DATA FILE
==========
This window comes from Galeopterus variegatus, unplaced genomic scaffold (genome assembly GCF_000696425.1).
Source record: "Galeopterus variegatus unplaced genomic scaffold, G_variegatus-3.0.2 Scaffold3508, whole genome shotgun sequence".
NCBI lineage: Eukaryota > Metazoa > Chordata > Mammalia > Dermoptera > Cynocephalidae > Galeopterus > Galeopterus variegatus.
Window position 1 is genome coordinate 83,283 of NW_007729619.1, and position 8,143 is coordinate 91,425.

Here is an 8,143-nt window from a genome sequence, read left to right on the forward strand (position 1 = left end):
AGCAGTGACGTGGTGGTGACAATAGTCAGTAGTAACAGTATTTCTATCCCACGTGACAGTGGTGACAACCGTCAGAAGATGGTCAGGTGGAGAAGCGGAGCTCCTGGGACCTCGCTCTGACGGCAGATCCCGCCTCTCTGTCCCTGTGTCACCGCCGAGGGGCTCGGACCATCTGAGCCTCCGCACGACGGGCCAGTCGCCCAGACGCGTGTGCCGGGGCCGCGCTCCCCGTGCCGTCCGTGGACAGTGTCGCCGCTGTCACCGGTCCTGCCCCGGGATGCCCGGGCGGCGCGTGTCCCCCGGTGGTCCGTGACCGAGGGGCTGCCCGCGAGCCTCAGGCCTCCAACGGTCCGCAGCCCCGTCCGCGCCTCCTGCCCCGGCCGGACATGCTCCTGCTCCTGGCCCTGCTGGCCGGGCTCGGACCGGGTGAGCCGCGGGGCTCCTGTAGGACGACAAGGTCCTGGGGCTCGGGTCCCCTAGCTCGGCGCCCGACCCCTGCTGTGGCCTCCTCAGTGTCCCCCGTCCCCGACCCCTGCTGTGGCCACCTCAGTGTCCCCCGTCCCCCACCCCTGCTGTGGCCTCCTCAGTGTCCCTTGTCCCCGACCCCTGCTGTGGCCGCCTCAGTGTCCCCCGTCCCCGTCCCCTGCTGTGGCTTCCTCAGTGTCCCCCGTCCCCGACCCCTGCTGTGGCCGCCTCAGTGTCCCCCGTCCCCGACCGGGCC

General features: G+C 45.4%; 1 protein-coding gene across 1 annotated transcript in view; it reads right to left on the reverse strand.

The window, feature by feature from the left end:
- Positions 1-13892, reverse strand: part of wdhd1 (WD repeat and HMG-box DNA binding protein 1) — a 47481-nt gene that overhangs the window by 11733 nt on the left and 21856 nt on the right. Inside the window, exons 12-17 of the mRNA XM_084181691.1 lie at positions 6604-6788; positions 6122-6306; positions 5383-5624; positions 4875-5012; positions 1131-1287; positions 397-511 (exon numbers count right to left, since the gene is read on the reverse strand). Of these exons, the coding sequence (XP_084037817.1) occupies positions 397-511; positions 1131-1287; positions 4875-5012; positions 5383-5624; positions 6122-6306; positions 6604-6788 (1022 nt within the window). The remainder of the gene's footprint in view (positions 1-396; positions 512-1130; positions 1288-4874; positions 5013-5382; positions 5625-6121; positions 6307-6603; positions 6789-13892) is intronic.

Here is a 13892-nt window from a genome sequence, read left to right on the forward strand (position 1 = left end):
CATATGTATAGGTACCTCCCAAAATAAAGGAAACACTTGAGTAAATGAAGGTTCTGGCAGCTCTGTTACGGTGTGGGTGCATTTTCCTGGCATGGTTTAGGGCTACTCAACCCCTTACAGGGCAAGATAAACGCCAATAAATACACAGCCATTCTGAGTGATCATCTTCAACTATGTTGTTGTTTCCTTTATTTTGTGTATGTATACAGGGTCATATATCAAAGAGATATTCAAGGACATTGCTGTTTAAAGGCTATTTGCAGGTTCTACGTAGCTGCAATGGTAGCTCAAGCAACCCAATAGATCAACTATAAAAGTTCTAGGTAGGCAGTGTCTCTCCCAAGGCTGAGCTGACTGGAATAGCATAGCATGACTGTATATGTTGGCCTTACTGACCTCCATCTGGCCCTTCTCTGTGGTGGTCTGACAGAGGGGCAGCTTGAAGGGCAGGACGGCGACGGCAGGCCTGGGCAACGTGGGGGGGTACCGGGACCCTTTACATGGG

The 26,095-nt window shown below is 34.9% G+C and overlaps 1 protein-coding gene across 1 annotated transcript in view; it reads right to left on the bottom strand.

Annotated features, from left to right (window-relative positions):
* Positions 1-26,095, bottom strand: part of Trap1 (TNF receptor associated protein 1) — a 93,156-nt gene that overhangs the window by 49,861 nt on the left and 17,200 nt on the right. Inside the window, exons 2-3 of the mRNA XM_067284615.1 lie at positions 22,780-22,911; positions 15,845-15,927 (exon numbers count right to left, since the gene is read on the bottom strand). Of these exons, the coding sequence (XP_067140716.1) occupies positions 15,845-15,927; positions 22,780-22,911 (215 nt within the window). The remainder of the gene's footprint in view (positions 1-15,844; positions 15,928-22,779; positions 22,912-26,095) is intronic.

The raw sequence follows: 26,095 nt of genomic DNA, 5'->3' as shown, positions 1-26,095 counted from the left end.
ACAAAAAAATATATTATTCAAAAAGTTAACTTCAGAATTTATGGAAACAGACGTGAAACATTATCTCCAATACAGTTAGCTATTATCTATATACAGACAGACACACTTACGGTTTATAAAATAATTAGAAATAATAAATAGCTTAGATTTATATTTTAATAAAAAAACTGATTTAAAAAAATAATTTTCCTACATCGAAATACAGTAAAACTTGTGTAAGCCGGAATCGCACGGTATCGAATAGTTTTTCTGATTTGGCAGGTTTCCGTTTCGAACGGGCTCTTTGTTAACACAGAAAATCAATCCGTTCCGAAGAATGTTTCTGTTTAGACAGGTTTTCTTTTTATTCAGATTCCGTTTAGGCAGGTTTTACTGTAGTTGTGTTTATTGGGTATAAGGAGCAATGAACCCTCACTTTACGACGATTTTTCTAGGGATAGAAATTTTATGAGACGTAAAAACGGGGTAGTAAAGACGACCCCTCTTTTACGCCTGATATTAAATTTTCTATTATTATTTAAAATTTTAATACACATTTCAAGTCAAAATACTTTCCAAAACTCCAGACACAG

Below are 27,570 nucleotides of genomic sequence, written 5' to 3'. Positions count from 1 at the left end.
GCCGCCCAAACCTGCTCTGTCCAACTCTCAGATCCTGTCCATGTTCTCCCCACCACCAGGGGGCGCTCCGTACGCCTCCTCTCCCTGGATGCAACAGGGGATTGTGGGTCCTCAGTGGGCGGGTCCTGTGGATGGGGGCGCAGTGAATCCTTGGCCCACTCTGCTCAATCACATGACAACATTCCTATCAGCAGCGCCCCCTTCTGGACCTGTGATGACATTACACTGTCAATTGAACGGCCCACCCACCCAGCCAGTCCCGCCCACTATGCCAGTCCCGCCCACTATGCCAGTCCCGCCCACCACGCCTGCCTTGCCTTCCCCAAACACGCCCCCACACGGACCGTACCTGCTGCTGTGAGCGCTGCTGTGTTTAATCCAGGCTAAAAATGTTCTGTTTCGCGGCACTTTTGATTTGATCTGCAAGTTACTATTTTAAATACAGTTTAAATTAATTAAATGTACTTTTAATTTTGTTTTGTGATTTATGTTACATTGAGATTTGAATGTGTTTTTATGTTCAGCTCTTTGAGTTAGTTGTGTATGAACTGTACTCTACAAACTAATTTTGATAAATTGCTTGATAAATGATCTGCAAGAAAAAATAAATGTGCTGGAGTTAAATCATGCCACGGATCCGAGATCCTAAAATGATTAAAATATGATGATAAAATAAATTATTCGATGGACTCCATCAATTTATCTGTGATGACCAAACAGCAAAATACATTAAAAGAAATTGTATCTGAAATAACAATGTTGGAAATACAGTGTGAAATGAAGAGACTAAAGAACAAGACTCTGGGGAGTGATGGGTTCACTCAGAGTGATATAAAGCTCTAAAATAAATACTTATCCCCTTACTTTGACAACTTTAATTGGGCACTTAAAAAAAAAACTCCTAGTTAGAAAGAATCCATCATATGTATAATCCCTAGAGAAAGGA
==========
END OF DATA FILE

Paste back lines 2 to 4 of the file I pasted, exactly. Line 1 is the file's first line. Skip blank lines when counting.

Source record: "Galeopterus variegatus unplaced genomic scaffold, G_variegatus-3.0.2 Scaffold3508, whole genome shotgun sequence".
NCBI lineage: Eukaryota > Metazoa > Chordata > Mammalia > Dermoptera > Cynocephalidae > Galeopterus > Galeopterus variegatus.
Window position 1 is genome coordinate 83,283 of NW_007729619.1, and position 8,143 is coordinate 91,425.